Senior Cody Plumley is excited the band won Sweepstakes for its fifth year in a row, making the DHS Band one of the few school bands to do so.

    April 23, 2014 1 Photo

  • Do the crime, you’ll face a bigger fine

    It just got considerably more expensive to be cruel to animals, ride a bike at night without a light, drive over a fire hose and noodle in a city lake.
    The Duncan City Council on Tuesday voted unanimously to increase the amount of municipal fines and bonds associated with dozens of misdemeanor offenses.

    April 23, 2014

  • Sheriffs: State backing out on prisoner promises

    State efforts to save time and money by shuffling prisoners more swiftly through the system are riling local sheriffs who are losing money because of the efficiency program.
    A change in Department of Corrections practice is landing a “significant hit” on two-thirds of Oklahoma counties, which depend on reimbursements to house state inmates locally, said Ken McNair, executive vice president of the Oklahoma Sheriffs’ Association.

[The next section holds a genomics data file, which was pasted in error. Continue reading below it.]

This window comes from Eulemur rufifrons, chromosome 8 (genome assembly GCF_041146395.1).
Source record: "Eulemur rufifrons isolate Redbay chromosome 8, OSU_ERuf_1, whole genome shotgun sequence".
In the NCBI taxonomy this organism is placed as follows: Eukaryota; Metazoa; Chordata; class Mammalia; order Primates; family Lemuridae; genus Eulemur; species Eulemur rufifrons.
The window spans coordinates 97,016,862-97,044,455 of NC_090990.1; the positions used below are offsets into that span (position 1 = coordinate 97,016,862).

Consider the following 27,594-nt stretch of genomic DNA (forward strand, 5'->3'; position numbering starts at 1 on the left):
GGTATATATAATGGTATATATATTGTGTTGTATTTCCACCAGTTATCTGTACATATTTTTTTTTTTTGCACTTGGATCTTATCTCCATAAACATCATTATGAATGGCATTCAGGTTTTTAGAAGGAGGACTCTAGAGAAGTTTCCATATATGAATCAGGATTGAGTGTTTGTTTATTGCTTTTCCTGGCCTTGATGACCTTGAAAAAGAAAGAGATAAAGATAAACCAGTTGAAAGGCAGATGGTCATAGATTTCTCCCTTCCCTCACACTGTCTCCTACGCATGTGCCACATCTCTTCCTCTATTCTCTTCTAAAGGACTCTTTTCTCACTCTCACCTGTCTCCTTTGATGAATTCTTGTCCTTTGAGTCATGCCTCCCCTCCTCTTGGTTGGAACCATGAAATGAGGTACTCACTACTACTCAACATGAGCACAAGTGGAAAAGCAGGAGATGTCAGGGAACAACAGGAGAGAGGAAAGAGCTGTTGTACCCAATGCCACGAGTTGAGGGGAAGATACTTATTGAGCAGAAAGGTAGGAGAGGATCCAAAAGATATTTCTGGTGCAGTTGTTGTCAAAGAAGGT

April 23, 2014

  • McKinney: DOC move will benefit Stephens County jail

    Oklahoma Department of Corrections efforts to move county inmates to DOC prisons has helped the Stephens County Jail dip below capacity.
    But Sheriff Wayne McKinney wonders why it took so long to happen when the county jail was overcrowded for several years.

    April 23, 2014

  • Officer urges volunteers to sign up for mentoring program

    A new in-school mentoring program trying to recruit volunteers got a boost on Tuesday night when Duncan Police Officer Julio Alvarez stepped onto a stage to tell a crowd of 50 spectators that a mentor helped him overcome the trauma of childhood victimization.
    “Go out and spread the word,” Alvarez said, urging people to sign up as mentors through a program that is being developed by The Well Outreach, Inc.

    April 23, 2014

Poll

Who do you favor for the U.S. Senate seat that Tom Coburn is giving up?

State Rep. T.W. Shannon, R-Lawton
U.S. Rep. James Lankford, R-Edmond
State Sen. Connie Johnson, D-Oklahoma City
Former State Sen. Randy Brogdon, R-Owasso
     View Results
AP Video